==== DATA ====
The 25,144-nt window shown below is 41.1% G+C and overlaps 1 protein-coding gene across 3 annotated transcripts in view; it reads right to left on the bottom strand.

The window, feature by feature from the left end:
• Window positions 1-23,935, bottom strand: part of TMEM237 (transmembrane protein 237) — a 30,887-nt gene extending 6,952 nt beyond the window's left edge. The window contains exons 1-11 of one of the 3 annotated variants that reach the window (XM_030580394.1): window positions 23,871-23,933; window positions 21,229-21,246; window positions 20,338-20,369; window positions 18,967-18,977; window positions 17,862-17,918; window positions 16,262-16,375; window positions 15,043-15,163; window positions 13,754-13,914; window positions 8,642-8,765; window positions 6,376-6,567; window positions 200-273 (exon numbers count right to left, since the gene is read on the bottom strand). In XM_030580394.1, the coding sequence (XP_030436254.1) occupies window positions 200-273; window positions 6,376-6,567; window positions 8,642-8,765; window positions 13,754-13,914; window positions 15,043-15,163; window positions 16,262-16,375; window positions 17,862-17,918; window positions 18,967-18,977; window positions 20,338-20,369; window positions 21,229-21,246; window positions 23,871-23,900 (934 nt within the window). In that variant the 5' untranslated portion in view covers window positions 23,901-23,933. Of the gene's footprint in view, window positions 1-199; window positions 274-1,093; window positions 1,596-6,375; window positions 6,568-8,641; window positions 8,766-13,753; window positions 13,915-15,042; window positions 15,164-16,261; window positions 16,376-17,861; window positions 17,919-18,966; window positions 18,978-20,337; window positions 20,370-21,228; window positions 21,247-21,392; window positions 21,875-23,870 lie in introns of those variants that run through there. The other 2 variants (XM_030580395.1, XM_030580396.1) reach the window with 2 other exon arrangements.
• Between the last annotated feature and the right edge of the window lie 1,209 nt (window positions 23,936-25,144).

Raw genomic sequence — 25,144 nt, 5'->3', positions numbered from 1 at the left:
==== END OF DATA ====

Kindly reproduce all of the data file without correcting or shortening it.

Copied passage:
The 25,144-nt window shown below is 41.1% G+C and overlaps 1 protein-coding gene across 3 annotated transcripts in view; it reads right to left on the bottom strand.

The window, feature by feature from the left end:
• Window positions 1-23,935, bottom strand: part of TMEM237 (transmembrane protein 237) — a 30,887-nt gene extending 6,952 nt beyond the window's left edge. The window contains exons 1-11 of one of the 3 annotated variants that reach the window (XM_030580394.1): window positions 23,871-23,933; window positions 21,229-21,246; window positions 20,338-20,369; window positions 18,967-18,977; window positions 17,862-17,918; window positions 16,262-16,375; window positions 15,043-15,163; window positions 13,754-13,914; window positions 8,642-8,765; window positions 6,376-6,567; window positions 200-273 (exon numbers count right to left, since the gene is read on the bottom strand). In XM_030580394.1, the coding sequence (XP_030436254.1) occupies window positions 200-273; window positions 6,376-6,567; window positions 8,642-8,765; window positions 13,754-13,914; window positions 15,043-15,163; window positions 16,262-16,375; window positions 17,862-17,918; window positions 18,967-18,977; window positions 20,338-20,369; window positions 21,229-21,246; window positions 23,871-23,900 (934 nt within the window). In that variant the 5' untranslated portion in view covers window positions 23,901-23,933. Of the gene's footprint in view, window positions 1-199; window positions 274-1,093; window positions 1,596-6,375; window positions 6,568-8,641; window positions 8,766-13,753; window positions 13,915-15,042; window positions 15,164-16,261; window positions 16,376-17,861; window positions 17,919-18,966; window positions 18,978-20,337; window positions 20,370-21,228; window positions 21,247-21,392; window positions 21,875-23,870 lie in introns of those variants that run through there. The other 2 variants (XM_030580395.1, XM_030580396.1) reach the window with 2 other exon arrangements.
• Between the last annotated feature and the right edge of the window lie 1,209 nt (window positions 23,936-25,144).

Raw genomic sequence — 25,144 nt, 5'->3', positions numbered from 1 at the left: